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You can almost see 20th-century New York City interior decorator Dorothy Draper nodding her approval at this Hilltop home’s exuberant design. The mother of the anti-minimalist Hollywood Regency style was at the height of her popularity when the home was first built in 1938—so it’s fitting that Denver designer and real estate agent Becky Miller, who bought the historic gem in 2014, decided to infuse it with bold prints, saturated hues, and a glamorous aesthetic inspired by Draper.
Miller calls her style “a modern take on Hollywood Regency,” informed by a simple strategy: See it, love it, use it. “I want to walk in and feel happy,” says Miller, who owns Denver-based Modern Nomad Design. “I’m not going to take design or myself too seriously.”
The original facade, in a traditional chateau style, remains largely intact with one small change: a salvaged vintage front door, painted rich blue (Peacock Blue by Benjamin Moore). “I thought, This is what this house needs,” interior designer and homeowner Becky Miller says. “A little pop of color that’s happy and inviting.”
Tropical Zebra Palm wallpaper (by F. Schumacher) helps this otherwise conventional powder room make a statement. “Because it’s so small and every guest sees it, I wanted to make a big impact,” the designer says. “It was a big risk, but it paid off. It’s like a party in the powder room.”
The living room is located in the middle of the house, so Miller made it a focal point. The near-black (Benjamin Moore’s Wrought Iron) walls offset the vivid accents and serve as a buffer between two rooms with stark white walls. “That change in mood is very important,” Miller says. An acrylic coffee table by Ballard Design; a Dora Maar bowl by Jonathan Adler; a vintage tufted sofa by Retro House Love; and an Eyes Needlepoint pillow, also by Jonathan Adler, add to the glamour.
Interior Design: Becky Miller, Modern Nomad Design
Architecture: Mark Harris, S-Arch
Kitchen Cabinetry: Livia
Rustic elements like butcher-block countertops and wooden barstools bring warmth to the marbled space, while an elegant black La Cornue oven with brass fixtures is the “jewel of the kitchen,” Miller says. But for all its style, the room is playful enough to work for Miller’s five-year-old son, who loves to “park himself in the middle of the kitchen to eat, cook with my husband and me, and do crafts.” (Art: DIY glass-framed blackboard)
Tearing out the kitchen’s original cabinets left a swath of exposed brick that Miller chose to leave as-is, rendering the kitchen one part old-school, two parts modern. (Light: Newbury Surface Mount Fixture by Schoolhouse Electric)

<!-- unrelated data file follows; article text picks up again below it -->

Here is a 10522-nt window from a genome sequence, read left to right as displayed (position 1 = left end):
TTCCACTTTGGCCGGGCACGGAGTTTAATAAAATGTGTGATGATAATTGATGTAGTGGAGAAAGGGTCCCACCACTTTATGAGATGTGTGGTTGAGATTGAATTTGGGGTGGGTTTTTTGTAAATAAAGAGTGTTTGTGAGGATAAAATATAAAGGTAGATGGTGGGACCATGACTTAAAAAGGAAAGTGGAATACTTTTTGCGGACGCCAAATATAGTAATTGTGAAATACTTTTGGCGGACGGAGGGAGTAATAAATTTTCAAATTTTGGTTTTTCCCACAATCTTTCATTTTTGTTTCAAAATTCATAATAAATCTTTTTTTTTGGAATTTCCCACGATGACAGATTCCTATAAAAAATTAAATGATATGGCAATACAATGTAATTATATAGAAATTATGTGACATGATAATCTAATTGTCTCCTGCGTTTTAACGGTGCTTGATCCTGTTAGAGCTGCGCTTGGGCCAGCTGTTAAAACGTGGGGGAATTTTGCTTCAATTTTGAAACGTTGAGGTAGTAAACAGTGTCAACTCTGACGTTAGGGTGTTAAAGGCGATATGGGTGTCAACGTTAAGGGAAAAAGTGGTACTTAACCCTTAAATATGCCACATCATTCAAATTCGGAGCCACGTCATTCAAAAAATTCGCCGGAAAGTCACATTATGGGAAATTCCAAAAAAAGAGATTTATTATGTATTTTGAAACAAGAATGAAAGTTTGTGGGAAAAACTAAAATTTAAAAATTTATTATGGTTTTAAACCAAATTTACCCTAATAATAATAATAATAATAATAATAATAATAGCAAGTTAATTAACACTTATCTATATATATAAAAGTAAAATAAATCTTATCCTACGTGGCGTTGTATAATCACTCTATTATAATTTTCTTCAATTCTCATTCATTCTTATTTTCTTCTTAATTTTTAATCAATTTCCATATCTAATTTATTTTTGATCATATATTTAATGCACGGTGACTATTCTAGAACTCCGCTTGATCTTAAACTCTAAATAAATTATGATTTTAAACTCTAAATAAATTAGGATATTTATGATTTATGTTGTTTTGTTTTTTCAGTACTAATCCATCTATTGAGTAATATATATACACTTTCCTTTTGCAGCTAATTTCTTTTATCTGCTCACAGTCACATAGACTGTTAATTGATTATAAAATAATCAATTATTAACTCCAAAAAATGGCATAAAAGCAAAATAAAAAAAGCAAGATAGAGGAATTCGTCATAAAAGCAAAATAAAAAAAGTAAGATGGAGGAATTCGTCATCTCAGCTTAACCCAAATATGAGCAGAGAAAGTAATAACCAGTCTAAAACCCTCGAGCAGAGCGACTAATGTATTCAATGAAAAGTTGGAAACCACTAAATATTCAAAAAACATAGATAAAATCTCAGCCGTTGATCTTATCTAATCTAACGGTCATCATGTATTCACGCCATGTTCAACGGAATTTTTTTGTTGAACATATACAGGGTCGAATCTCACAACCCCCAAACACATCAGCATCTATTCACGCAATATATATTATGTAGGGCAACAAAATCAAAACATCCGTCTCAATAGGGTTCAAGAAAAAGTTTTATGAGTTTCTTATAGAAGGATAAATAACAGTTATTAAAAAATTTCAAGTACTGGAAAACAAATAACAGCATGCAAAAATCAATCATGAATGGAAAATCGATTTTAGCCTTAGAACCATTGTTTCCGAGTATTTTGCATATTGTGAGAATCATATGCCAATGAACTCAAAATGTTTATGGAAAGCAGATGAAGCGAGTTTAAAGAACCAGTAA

In the back of the house, architect Mark Harris of S-Arch helped design a sleek addition that includes the master bath on the second story. The modern patio serves as an outdoor living room, complete with a fireplace, hanging chair, and kitchen.
Designer Becky Miller’s top tips for decorating with color.
1. Showcase smartly. Will the color come from furniture and art or from bold paint? Here, Miller went with the former approach: “Color has more of an impact if you ground it with black and white.” Neutral finishes allow pieces like the cobalt blue sofa and chartreuse curtains to pop without looking over the top.
2. Seek muses. “Find the jumping-off points,” Miller says. “Pick up on a lone color and amplify it by repeating it in the room.” Miller used this technique in the living room: The chartreuse in the curtains can also be spied in the accent pillows and artwork.
3. Lighten up. Have fun, take risks, and don’t be afraid to go with your gut. “Fear comes up all the time,” Miller says. “Just do it—and if you don’t like it, change it. The initial effect a room has on you means everything.”
Miller’s bedroom gives off a mildly bohemian vibe thanks to details like the art above the bed. The AfricamDesigns piece (via Etsy) is a large juju hat, a traditional feather headdress from Cameroon, that “you typically see in bright, funky colors,” Miller says. “I chose this chocolate hue for the bedroom as the texture is soothing, and the color plays well with the velvet headboard and bone-inlay chests.”
Miller designed the master bathroom around the pendant light, which serves as an elegant centerpiece in an airy space full of sumptuous but subtle touches like velvet curtains and a brass vanity seat. “Brass is back,” she says. “It’s beautiful; it’s classic.” (Pendant: metal hanging lamp by Lolo)
—Photography by Emily Minton Redfield